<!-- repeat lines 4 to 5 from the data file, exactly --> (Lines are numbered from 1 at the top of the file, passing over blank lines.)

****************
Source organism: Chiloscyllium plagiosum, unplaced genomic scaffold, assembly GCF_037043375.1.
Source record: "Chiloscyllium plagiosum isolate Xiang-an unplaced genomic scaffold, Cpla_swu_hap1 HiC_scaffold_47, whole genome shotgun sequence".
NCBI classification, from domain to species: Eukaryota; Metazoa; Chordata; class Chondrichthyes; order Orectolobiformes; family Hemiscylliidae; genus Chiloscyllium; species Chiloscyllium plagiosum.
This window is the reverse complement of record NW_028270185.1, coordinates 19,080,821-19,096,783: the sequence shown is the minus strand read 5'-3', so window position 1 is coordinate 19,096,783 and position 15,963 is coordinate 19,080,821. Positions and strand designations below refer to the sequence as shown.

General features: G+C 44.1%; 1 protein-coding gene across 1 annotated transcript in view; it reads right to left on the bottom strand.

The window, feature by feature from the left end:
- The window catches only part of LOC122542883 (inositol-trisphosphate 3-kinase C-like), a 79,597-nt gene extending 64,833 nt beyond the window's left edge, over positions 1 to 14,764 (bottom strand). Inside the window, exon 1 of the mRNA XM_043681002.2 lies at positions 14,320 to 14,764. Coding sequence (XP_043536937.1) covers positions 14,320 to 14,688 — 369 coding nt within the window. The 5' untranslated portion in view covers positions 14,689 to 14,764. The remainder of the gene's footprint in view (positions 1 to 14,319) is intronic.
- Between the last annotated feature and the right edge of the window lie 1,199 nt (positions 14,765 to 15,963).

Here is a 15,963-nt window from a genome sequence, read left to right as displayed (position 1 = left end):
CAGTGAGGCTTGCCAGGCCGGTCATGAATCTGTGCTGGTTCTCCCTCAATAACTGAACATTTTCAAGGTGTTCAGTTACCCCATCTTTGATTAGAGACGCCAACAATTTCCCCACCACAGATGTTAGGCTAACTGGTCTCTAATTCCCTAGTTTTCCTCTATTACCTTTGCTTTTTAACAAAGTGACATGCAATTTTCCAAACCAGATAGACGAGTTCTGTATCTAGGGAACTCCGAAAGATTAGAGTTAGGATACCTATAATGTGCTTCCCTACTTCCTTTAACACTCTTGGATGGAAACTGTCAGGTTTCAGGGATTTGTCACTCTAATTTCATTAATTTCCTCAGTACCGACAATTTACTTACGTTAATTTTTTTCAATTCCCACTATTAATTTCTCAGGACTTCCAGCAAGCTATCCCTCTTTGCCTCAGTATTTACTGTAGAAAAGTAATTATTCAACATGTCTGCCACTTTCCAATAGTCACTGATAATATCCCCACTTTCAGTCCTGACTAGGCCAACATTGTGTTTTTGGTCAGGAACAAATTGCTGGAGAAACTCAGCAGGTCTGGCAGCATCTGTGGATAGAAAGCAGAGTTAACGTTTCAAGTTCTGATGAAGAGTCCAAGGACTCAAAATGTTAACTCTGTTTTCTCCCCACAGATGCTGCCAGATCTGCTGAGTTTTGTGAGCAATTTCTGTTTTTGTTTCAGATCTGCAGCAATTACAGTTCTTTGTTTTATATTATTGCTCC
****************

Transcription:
This window is the reverse complement of record NW_028270185.1, coordinates 19,080,821-19,096,783: the sequence shown is the minus strand read 5'-3', so window position 1 is coordinate 19,096,783 and position 15,963 is coordinate 19,080,821. Positions and strand designations below refer to the sequence as shown.

General features: G+C 44.1%; 1 protein-coding gene across 1 annotated transcript in view; it reads right to left on the bottom strand.